Of course there are many factors that have to do with the diversity and origins of the community members. However, this doesn’t explain everything. India, Indonesia, Brazil and China might still be working very hard on making broadband accessible to everyone, but (Western) Europe has mostly far better internet connections than a lot of parts of Northern America.

I think that one very important reason for this is the fact that not everyone speaks good English, and for a lot of people who do speak English using it is still not as simple as using their native language. You can never learn a second language as good as your native language and it does cost a lot of energy for many people to use it when reading, writing, speaking and listening.

That is a barrier to them to contribute to the open source communities, so they stay in their LoCos or hang around a bit in the international community, but don’t do as much as they could or would like to do, because they find it costs too much energy or it too hard to learn or do because of the language. For most voluntary contributors Ubuntu is something they do in their leisure time, as a hobby. When your hobby is mostly hard and not as fun as other things you could do in the same time, it is not hard to decide not to contribute.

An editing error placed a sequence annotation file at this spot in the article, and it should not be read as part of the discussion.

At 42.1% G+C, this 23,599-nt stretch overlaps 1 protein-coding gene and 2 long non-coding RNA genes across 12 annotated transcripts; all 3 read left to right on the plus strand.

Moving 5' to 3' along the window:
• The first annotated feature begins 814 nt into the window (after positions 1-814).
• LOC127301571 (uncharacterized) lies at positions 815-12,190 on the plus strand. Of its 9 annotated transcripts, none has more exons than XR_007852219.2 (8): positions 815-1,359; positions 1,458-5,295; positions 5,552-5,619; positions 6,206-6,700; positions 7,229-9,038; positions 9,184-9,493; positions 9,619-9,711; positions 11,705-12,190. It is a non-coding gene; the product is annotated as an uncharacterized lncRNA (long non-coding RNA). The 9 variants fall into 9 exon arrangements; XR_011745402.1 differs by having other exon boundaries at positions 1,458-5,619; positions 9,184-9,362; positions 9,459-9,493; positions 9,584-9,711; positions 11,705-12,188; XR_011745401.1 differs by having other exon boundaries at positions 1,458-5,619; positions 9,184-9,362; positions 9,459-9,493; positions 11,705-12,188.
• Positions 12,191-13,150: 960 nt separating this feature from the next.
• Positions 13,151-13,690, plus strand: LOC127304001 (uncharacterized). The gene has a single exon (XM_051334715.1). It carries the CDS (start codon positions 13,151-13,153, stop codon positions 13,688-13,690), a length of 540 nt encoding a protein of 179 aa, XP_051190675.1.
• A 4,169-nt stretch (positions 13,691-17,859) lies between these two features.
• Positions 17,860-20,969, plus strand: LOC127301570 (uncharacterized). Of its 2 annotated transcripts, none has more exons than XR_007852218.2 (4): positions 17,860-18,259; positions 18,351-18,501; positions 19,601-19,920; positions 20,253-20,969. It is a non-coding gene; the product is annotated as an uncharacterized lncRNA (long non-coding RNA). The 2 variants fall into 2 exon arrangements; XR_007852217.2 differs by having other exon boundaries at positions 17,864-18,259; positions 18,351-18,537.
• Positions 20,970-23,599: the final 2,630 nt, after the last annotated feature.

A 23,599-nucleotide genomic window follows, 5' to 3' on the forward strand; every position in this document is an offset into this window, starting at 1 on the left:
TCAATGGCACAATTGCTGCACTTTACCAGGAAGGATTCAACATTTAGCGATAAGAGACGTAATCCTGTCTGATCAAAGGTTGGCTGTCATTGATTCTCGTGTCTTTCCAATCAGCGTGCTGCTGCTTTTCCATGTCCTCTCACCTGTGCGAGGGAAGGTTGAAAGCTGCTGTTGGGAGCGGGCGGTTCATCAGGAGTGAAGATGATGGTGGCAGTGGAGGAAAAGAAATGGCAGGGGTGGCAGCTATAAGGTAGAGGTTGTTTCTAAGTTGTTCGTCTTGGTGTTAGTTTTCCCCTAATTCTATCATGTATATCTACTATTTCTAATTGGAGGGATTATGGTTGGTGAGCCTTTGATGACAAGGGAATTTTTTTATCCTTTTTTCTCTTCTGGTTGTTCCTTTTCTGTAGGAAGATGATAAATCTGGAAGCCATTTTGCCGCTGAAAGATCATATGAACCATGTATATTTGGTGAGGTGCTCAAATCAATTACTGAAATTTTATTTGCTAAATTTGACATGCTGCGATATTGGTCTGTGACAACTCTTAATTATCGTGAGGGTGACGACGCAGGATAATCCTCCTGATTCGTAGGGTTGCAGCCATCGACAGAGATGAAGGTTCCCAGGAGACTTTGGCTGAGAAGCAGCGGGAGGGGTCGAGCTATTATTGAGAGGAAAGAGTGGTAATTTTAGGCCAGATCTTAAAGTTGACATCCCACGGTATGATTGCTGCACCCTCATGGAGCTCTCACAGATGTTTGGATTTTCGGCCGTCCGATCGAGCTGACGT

This is probably costing us more contributors than gender or race inequality. It is also something that is harder to solve since you can’t take away all problems by simply educating people and raising their consciousnesses. There will always remain a language barrier.

Raising consciousness does help, though. First of all I would like to make all native English speakers realise that they are in fact — every one of them, including those with dyslexia — very privileged over non-native speakers.

Secondly I would like to ask everyone in the community — also the non-native speakers — to take into account someone’s proficiency when reading a mail written in bad English. It might be tempting, unconsciously, to dismiss the email and consider the author as someone who didn’t bother to write it in proper English. However, please consider that this might be the best English of the author. Give the author a chance regardless.